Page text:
Other chords ii,iii,IV,V,vi,vii - how to determine each of them as a tonal center
they have only non-diatonic dominants.


It’s not a vii it’s a viio- it matters

In the key of C we have:
G7|Cmaj -diatonic

A7|Dm
B7|Em
C7|Fmaj
D7|G
E7|Am - (also diatonic but in harmonic minor)
F#7| B dim.

What's next?

A7 to Dm is dorian move,or C#7 to Dm is more "dorianish"...or *Eb7 to Dm?

* triton substitution for non-diatonic A7 chord,in the key of C.



I think you’re borrowing a little too much from other places
If you’re in D dorian- D E F G A B C D
The 5th is A- it’s a minor chord
What I think you’re doing is going to the relative major keys of each scale degree
So D major is D E F# G A B C# D
The A7 in that- would be A C# E G
Even in D minor it would be the same A7
SO nothing is ‘dorianish’
You’re just taking 7th chords from other keys to me- it’s more chord progression related to mode related… and it’s really more a matter of borrowing chords from other keys
I think this is really a matter of secondary dominants than is a mode related thing


In reference to the problem 1

Someone told me that in natural scale cdefgab
we have two characteristic notes f & b for all modes
with exception of lydian (b & e) and locrian (c & f).


I really don’t understand what’s going on here
I don’t get it- the F lydian and B Locrian have the same notes and everything as C major
I’m lost


But

Problem number 3

how about harmonic: cdef g# ab
and melodic: cde f# g# ab?

Which notes are characteristic here?

In harmonic "ionian #4" scale (cdefg#ab)
we have three characteristic notes f,b and g#?

These three notes (f,b,g#) are characteristic for other inversions
(defg#abc/efg#abcd/fg#abcde etc)?

And on the same principle in melodic (cde f# g# ab )
we have three characteristic notes f#,b and g# for all seven modes?
Nothing changes?

What we can do with scales (f# g# abcde) and (g# abcde f#)?


I don’t think you’re using modes right or I don’t get what you’re asking and trying to explain
Modes are just playing the same notes of a key starting on different scale degrees
If I wanna play the 6th degree of C- A to A of the notes of the key of C
I can… A B C D E F G A
It’s the A aeolian scale (aka A minor)
I don’t know of like an ionian #4 scale- I don’t understand most of this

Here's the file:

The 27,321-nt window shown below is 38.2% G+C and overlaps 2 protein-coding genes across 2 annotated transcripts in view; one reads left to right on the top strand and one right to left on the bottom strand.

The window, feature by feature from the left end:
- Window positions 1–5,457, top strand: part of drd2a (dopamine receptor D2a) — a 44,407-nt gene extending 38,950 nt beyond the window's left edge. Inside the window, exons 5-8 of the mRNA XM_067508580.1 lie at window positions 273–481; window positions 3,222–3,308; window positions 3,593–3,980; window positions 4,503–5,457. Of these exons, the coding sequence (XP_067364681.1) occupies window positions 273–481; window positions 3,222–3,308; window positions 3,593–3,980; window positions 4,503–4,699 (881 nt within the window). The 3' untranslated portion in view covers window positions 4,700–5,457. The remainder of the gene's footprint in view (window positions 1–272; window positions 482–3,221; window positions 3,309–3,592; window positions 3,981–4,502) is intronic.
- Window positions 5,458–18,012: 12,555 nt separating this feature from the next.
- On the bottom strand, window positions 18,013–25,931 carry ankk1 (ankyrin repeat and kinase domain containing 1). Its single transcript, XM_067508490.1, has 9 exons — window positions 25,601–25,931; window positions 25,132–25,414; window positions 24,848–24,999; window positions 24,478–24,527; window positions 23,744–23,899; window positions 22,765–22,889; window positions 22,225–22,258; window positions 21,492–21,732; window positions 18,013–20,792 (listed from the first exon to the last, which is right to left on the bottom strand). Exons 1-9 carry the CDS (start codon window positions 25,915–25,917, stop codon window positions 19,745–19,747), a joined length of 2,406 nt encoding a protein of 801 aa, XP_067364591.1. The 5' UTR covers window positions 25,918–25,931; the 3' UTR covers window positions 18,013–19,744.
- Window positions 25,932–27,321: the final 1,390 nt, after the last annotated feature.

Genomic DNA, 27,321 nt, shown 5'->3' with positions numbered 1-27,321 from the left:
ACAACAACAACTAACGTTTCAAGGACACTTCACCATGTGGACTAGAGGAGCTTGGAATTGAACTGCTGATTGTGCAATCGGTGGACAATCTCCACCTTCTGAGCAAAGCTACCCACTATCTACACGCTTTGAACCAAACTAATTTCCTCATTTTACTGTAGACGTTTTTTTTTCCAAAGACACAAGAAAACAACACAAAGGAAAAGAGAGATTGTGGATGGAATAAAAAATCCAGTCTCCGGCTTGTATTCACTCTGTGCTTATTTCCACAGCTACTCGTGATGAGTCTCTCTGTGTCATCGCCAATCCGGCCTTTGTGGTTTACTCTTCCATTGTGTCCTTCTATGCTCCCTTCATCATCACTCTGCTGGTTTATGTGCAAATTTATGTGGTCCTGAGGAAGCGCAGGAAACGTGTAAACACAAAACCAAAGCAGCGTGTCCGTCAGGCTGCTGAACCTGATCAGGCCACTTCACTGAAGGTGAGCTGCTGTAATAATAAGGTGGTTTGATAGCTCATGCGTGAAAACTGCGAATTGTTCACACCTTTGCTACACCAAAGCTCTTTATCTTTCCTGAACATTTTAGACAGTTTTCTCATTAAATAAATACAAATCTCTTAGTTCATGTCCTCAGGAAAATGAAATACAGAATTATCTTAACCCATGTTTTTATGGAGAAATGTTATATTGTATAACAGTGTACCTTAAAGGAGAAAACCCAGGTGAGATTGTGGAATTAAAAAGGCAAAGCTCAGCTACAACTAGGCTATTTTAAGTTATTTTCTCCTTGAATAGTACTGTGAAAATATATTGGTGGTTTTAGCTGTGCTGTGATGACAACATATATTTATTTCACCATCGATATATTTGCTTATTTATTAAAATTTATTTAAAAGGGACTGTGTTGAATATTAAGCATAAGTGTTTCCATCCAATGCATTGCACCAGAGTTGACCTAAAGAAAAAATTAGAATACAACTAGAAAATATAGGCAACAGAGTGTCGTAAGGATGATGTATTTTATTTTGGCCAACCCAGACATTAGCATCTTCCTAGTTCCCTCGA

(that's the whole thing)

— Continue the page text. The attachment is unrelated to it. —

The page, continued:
I don’t know if you’re confusing some sort of natural minor, harmonic minor, melodic minor thing… but you need some more work in this.


BONUS Problem number 4

Scales, each of them is a sequence of appropriate intervals, one after the other.
What we do when we want to hear ionian scale/mode/mood?
We play W W H W W W H ascending

BUT

when we play the same notes descending what we play?
H W W W H W W and this is NOT ionian sequence
it is PHRYGIAN, right?


NO NO NO NO NO
I see your point though
DECENDING is different
You can’t really compare acceding to descending with the half steps and whole steps
There’s rules and music stuff about this
SO I understand what you mean- but the fact that the notes decend you can’t compare
Look at intervals- going up C G is a Perfect 5th
Going down G to C is a Perfect 4th
But since you’re going DOWN you can’t look at it as a perfect 5th going down
Music has rules
SO
If descending it has a certain pattern- to consider it- you have to look at it ascending
The only exception is the melodic minor scale that ascending is one way and descending is another


So,which scale we should play up and down to stay in ionian mood/mode?
ionian - ascending
dorian - descending

Unfortunately, staying with the root note we will change the key...do you have any thoughts about this???


I wouldn’t look at it like this- but I see your point- read above
The notes need to be looked together as a whole- then analyzed so- you would typically only try to only interpret it acceding for any analysis purpose.

Ok
Any questions!?